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Acting now is cheaper than delaying, two new studies warn

Two new reports have highlighted the dangers of governments delaying action to limit transport emissions. A study from Germany says economic growth will be much harder to achieve if international action to cut climate-changing emissions is not achieved by 2015. And a study from the UK on how carbon emissions from aircraft contribute to global warming has also stressed the importance of acting now, not in several years.

Alpine transport protocol signed

The transport protocol of the Alpine Convention has entered into force in Austria, France, Germany, Italy, Liechtenstein and Slovenia, having been ratified by the EU over the summer. The Alpine Convention is an international treaty signed by the eight Alpine countries and the EU, aimed at protecting the Alps. Its transport protocol was agreed in 2000, and has a clause that states: ‘The contracting parties shall refrain from constructing any new large-capacity roads for transalpine transport.’ However, Italy held out against ratification until it was persuaded to sign a year ago, and Switzerland has refused to sign the transport protocol, leaving its legal standing in some doubt.

Plus ça change – transport spending ready for its close-up?

While all eyes in Brussels are usually focused on three leading actors – the Commission, Parliament and Council – there are several other lesser-known EU institutions playing supporting roles. In the wings we have the EU Court of Auditors, which has repeatedly published scathing – and revealing – reviews on the use of EU funds for transport infrastructure. But will the stars of the EU show listen to their critics before the spotlight is turned on the new transport spending policies?

‘Bad blood’ over cars & CO2

The battle to set emissions limits from new cars for 2020 is becoming increasingly bitter. Lobbying by Germany on behalf of its two leading luxury car makers led to the issue being removed from the agenda of a meeting expected to approve a negotiated settlement - an unprecedented move. Germany’s tactics have caused one senior Commission official to express concern about the integrity of the EU decision-making process, while diplomats have talked about ‘rogue behaviour’ by Berlin creating ‘bad blood’ among ministers.

Proposal on reducing aid to aviation leaves distortions

The Commission has published proposals aimed at reducing the amount of taxpayers’ money that goes to airports and airlines. However, the fine print of what is initially a consultation means small airports will continue to receive massive subsidies that often make their way to low-fares airlines, even when such subsidies distort competition between airlines. The consultation is important, because when it is complete the Commission can implement its preferred solution without consulting MEPs.

Shipping CO2 proposal is ‘business as usual’ in reality

The Commission has published its long-awaited response to the failure by the International Maritime Organisation (IMO) to tackle shipping’s contribution to global warming – and it has disappointed environmental groups. The proposal, published last month, is to require the largest ocean-going vessels, which are responsible for 90% of all shipping emissions, to monitor, report and verify their emissions of carbon dioxide, but no reference is made to other harmful emissions such as nitrogen or sulphur oxides, and no incentives or requirements to reduce emissions are included.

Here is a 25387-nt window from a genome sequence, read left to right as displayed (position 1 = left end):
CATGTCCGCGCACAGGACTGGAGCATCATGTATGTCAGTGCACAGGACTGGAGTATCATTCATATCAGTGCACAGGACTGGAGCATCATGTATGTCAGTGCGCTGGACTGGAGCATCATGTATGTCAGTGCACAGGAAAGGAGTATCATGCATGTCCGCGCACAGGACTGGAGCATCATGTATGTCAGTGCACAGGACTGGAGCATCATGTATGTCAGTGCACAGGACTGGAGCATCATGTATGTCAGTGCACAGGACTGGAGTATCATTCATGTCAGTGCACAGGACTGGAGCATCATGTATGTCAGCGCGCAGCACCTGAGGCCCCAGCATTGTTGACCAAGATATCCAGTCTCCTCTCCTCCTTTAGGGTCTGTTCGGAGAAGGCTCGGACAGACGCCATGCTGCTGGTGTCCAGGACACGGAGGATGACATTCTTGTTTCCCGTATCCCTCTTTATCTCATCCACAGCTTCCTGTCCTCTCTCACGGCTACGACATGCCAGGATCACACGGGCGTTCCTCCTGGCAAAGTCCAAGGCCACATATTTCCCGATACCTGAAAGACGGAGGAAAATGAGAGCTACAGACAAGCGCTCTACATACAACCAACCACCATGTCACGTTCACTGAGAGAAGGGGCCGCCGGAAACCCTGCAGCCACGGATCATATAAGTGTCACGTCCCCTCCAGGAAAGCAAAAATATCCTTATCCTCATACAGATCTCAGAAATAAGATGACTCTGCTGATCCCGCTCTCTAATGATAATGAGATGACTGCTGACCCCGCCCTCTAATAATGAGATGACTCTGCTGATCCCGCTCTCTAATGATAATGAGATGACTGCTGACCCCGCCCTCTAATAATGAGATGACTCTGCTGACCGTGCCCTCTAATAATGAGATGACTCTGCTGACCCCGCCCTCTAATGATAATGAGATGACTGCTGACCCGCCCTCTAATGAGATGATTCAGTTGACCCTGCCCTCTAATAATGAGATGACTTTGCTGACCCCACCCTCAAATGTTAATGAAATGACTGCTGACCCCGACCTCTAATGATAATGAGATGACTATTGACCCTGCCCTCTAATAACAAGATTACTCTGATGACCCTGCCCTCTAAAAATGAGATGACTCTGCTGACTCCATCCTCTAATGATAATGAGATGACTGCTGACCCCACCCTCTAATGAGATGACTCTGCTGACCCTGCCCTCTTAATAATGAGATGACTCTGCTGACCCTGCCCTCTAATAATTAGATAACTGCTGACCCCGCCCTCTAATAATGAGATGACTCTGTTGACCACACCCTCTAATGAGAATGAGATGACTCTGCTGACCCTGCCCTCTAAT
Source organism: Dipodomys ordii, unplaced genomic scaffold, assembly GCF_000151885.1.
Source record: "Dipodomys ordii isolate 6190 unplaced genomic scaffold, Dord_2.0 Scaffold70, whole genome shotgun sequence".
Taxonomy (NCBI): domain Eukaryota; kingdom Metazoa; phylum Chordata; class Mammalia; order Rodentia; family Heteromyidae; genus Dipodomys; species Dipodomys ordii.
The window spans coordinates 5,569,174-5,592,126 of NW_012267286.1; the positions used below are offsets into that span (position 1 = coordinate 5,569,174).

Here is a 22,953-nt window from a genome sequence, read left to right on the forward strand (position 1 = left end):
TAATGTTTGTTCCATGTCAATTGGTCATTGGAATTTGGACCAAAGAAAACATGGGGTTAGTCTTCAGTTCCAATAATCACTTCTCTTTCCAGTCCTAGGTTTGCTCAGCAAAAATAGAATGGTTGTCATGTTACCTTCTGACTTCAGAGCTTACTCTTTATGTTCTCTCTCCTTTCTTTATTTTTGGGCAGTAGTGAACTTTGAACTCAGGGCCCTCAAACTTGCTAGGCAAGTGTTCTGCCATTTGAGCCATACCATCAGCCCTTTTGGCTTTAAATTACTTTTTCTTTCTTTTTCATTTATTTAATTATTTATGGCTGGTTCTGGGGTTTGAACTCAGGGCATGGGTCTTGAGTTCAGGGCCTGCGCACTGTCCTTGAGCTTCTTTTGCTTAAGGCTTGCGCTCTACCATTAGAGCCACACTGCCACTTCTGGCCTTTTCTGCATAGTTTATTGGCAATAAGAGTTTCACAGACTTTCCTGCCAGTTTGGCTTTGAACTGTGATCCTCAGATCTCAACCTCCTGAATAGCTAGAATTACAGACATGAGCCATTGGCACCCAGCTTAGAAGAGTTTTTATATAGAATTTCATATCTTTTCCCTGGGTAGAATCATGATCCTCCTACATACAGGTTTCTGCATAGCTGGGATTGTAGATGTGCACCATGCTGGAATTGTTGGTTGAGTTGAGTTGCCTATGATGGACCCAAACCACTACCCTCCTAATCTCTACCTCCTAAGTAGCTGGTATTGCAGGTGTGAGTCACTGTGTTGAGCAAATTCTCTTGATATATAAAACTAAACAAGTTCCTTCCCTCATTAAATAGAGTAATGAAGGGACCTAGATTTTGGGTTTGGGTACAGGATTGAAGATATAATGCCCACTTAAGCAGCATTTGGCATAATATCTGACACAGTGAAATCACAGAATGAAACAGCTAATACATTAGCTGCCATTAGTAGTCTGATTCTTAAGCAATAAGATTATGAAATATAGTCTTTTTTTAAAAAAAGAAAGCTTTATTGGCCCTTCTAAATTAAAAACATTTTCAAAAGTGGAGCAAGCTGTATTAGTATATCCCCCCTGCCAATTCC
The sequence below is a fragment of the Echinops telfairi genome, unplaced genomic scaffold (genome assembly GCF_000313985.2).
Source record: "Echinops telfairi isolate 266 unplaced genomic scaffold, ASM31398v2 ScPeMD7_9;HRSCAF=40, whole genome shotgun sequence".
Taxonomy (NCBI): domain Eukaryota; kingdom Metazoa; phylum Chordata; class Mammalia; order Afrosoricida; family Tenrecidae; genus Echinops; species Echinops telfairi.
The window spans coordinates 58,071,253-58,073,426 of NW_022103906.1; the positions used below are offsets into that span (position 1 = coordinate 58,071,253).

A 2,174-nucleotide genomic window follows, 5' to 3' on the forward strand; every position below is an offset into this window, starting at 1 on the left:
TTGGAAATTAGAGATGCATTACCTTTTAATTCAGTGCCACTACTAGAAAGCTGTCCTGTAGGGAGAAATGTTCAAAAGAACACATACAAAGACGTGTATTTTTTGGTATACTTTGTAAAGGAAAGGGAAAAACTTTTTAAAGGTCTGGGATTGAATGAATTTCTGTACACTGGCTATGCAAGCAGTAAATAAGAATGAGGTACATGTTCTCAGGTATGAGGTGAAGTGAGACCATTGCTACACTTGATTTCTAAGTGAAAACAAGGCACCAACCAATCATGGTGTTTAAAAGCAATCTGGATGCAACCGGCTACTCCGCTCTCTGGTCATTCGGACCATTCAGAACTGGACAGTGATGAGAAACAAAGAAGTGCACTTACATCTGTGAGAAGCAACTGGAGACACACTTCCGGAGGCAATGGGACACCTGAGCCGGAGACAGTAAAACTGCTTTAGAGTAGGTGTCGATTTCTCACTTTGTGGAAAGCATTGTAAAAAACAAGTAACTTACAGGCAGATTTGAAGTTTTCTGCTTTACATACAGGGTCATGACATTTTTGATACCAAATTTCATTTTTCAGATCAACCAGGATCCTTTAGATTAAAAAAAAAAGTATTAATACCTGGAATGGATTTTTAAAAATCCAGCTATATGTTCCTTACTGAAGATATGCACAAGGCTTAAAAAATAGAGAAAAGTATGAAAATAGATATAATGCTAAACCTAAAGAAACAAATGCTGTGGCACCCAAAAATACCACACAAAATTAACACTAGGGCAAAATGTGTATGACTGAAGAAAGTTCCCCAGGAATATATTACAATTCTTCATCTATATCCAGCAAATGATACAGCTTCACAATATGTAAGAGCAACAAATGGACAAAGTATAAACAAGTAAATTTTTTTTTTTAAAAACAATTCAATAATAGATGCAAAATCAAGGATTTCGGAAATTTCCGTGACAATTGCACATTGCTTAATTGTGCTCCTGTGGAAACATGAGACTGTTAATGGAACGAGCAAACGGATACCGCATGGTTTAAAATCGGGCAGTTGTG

‘Historic’ agreement on TEN-T guidelines

The Commission appears to have re-launched its trans-European transport networks (TEN-T) strategy. The transport commissioner Siim Kallas described an agreement last month between Commission officials, MEPs and representatives of member states as ‘a historic agreement to create a powerful European transport network’. Yet the agreement merely takes the existing TEN-T up to 2020, and even then there is likely to be less money available than will be needed to fund all the EU’s list of transport infrastructure projects.

EU Environment Agency figures show 2020 reduction target was ‘weak’

The EU has reached its greenhouse gas emissions target for 2020 nine years early. Figures released by the European Environment Agency (EEA) show emissions in 2011 were almost 20% lower than those in 1990, the ‘baseline’ year for the EU’s reduction targets. T&E says the figures show the 2020 target was not strict enough, and they make the case for investments in low-carbon technologies during times of economic downturn.

Europe’s vans to be speed limited now and more fuel-efficient by 2025

The European Parliament’s environment committee has sent a strong signal that it wants Europe’s vans to be more fuel-efficient than they are now. MEPs voted for a carbon dioxide emissions limit of between 105 and 120 g/km by 2025, down from 181 g/km in 2010. The 2025 target would equate to fuel consumption of 4 to 4.5 l/100km. The specific figure should be defined in 2017. The committee also voted to limit the speed of all new vans to 120 km/h from the start of next year.

MEPs set standard for 2025 new cars

MEPs have sent a signal that car makers will have to meet fuel efficiency targets by both 2020 and 2025. Although the decision still has to be confirmed by the full European Parliament, EU member states and Commission, the move lays down a marker that the average new car should need less than three litres to drive 100km by 2025. Environmental groups have welcomed the vote, but say it does not go far enough to drive zero-emission cars into the market. 

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